Gently stroke your horse’s neck and chest, then down his legs, while using calming words. Photo by Jessica O’Donoghue from Training & Retraining Horses The Tellington Way
What can you do to bond with your new horse? After horse shopping for months, you found him—the perfectly seasoned horse who checked off all the boxes on your must-have list. You asked all the important questions, visited more than once, had the approval of your vet and trainer, then brought your new partner home. But as soon as he stepped off the trailer, your new horse didn’t seem as calm as at his previous home. Even after a few days, you didn’t feel connected. You don’t suspect that he was medicated, but he seems stressed in his new home.
“We cannot imagine how hard it is for some horses when they leave one area and go to live somewhere new,” says trainer and TTouch founder Linda Tellington-Jones. “We don’t realize the emotional lives that horses have. The great thing is that we have discovered tools to shorten the amount of time it takes for a horse to adjust.”
Tellington-Jones created Tellington TTouch Training to help horses and all animals relax and move toward building trust and bonding with your new horse.The signature TTouch move is a clockwise circle on the horse’s skin from poll to tail, creating a calming effect. Photo by Jessica O’Donoghue from Training & Retraining Horses The Tellington Way
For the signature TTouch move, lightly move your horse’s skin (or your own) in a circular motion. Imagine a clock face with the 6 o’clock toward the ground. Place your fingers at 6 o’clock and move the skin clockwise around the circle until you pass 6 again and end at 9 o’clock. Then, slide your fingers to a new place on the skin and circle again. Tellington-Jones recommends doing TTouch circles all along your horse’s body from poll to tail, as well as around the horse’s forelock and ears.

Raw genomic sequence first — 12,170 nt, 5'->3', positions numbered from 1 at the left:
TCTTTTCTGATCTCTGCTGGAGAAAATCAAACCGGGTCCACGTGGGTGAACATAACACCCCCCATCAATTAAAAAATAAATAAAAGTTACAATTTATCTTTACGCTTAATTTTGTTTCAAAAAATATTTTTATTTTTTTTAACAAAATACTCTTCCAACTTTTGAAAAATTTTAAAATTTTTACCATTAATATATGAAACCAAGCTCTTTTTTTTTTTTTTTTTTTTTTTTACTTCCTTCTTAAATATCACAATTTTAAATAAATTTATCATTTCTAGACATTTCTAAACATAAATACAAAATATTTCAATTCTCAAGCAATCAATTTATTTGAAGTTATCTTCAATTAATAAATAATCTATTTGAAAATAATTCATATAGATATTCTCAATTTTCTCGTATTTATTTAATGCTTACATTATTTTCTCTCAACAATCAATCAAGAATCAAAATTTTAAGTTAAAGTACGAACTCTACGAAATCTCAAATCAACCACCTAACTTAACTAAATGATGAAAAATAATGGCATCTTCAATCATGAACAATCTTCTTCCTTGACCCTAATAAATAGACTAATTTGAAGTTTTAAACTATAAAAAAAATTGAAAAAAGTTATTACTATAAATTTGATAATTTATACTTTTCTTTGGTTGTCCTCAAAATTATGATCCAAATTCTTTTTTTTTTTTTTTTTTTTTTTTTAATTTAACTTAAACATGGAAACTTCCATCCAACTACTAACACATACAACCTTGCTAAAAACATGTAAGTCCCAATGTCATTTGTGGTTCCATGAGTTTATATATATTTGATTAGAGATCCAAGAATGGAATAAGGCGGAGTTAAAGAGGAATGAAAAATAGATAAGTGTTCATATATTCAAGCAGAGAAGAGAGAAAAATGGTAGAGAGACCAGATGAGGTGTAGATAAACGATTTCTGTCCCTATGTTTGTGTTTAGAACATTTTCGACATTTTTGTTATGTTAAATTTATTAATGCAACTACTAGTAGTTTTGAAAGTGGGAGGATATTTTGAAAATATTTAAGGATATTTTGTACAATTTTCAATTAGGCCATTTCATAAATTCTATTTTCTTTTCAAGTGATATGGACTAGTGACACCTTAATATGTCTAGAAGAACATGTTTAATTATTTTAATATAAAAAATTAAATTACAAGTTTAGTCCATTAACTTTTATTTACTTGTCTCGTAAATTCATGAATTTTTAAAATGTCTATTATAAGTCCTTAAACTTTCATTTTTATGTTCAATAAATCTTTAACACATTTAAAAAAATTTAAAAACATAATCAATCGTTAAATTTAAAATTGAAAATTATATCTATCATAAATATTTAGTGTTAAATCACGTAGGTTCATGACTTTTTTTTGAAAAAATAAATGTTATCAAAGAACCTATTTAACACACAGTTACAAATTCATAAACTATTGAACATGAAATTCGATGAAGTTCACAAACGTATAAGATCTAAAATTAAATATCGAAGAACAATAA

Tellington-Jones says the circles have been shown to cause a calming effect, stimulating the horse’s nervous system. Moving in a new way helps activate unused neural pathways in the brain; the calm and intentional movements and being mindful with your horse also have an effect.
Tellington-Jones’ training incorporates more than Tellington TTouch. The bodywork and Tellington groundwork (called the Playground for Higher Learning) can help new horses and owners learn to trust one another. Tellington-Jones recalls a horse who was depressed after being imported from Europe to a youth riding school.
“He wouldn’t eat,” she says. “It took a long time for him to settle down. What we discovered was that when you bring the horse’s head down and stroke the forelock and the ears, something happens with the trust of the person and the horse. The horse finally started to connect.”Slowly and lightly side from the base to the end of the forelock three or four times. Use calm breathing until your horse lets out a sigh. Photo by Gabriele Boiselle form The Ultimate Horse Behavior and Training Book
Another client rode at Tellington-Jones’ six-day training. She was an endurance rider and her competition horse needed to be retired. She attended the clinic with a new horse that she didn’t think trusted or liked her.
“You think that if you trade horses, horses would be fine with anybody,” Tellington-Jones says. “But this horse wasn’t. We did the work on the horse’s body during the training. When she got home and turned the horse out to pasture, the rider said the horse came running up to her as she had always dreamed—just like her other horse.”